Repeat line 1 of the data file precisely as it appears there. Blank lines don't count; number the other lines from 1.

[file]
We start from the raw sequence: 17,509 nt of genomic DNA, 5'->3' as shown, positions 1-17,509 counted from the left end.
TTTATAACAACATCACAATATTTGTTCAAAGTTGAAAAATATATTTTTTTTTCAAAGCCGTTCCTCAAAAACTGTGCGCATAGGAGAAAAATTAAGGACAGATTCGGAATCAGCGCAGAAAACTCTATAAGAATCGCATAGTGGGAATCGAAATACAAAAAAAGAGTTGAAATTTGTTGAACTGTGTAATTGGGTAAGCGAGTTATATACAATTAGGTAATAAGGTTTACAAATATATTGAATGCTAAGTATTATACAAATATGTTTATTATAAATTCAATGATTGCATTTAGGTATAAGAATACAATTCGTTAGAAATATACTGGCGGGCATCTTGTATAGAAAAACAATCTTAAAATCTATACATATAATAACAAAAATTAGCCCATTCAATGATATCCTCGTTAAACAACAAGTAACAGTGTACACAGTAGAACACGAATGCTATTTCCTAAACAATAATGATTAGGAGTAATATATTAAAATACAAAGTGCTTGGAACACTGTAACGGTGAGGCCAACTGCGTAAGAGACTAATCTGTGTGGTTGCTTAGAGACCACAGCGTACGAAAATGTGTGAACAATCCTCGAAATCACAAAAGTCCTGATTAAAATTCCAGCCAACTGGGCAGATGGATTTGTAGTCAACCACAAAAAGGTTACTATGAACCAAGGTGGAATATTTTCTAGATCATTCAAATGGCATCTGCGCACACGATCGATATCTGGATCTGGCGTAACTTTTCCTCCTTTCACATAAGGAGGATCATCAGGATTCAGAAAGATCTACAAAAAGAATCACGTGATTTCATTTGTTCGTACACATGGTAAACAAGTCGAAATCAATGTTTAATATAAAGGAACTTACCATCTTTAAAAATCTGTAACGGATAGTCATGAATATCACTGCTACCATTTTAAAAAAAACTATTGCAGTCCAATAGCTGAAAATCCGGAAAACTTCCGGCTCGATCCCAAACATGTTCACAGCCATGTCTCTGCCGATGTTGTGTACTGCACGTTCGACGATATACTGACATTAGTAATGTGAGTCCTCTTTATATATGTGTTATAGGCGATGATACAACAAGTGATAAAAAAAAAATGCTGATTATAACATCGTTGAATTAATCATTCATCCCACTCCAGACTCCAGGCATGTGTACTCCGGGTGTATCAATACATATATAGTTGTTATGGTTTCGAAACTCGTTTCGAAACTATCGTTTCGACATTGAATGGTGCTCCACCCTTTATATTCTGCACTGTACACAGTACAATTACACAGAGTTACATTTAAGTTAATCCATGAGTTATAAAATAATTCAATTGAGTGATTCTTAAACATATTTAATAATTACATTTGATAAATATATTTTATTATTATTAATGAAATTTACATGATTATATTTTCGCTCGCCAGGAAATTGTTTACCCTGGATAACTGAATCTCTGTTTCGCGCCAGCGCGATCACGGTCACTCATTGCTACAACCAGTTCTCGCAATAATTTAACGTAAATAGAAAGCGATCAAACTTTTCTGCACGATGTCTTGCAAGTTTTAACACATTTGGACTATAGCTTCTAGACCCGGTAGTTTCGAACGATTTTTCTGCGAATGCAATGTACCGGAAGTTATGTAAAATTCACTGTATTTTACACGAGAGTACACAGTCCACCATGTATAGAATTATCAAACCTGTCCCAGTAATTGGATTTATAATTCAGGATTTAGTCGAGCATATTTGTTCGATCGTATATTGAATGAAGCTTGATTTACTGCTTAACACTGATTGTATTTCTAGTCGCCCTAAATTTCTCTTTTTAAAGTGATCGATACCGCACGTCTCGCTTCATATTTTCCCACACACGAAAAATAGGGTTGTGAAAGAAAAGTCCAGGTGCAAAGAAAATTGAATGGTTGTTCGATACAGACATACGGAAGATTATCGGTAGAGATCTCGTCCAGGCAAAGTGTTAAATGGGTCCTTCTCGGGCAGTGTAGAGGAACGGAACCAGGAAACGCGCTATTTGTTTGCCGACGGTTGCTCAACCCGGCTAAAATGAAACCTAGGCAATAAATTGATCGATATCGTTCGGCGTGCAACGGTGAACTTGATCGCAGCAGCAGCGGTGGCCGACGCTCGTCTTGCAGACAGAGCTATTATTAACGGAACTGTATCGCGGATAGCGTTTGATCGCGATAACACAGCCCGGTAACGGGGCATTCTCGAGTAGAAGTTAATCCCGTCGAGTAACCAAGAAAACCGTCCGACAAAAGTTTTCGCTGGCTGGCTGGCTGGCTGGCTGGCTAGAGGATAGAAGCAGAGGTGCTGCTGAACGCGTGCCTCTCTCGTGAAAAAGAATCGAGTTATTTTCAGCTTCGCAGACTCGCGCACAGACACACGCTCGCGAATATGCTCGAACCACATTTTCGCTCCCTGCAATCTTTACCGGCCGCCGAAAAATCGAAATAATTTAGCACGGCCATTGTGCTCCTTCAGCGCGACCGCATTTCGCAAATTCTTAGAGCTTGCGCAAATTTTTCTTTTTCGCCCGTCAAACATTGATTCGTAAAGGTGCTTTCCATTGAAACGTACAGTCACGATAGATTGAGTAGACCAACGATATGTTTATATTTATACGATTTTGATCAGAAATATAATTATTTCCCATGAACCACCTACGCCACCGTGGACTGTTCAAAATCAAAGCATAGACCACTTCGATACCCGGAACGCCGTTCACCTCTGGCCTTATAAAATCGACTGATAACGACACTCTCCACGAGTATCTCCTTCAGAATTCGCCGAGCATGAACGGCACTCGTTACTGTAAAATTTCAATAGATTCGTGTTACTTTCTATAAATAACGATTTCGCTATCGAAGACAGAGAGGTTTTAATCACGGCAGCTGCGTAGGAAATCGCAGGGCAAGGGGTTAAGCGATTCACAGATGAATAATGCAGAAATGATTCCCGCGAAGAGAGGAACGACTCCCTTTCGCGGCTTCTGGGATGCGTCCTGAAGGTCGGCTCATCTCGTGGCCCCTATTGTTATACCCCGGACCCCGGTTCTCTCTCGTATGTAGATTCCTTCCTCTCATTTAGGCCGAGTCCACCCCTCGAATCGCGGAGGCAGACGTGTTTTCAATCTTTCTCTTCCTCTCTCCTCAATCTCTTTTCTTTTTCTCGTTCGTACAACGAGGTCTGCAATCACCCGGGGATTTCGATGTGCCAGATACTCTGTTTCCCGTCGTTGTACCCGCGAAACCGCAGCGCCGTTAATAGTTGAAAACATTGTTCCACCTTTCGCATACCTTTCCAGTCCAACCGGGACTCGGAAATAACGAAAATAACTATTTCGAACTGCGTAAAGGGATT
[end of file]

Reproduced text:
We start from the raw sequence: 17,509 nt of genomic DNA, 5'->3' as shown, positions 1-17,509 counted from the left end.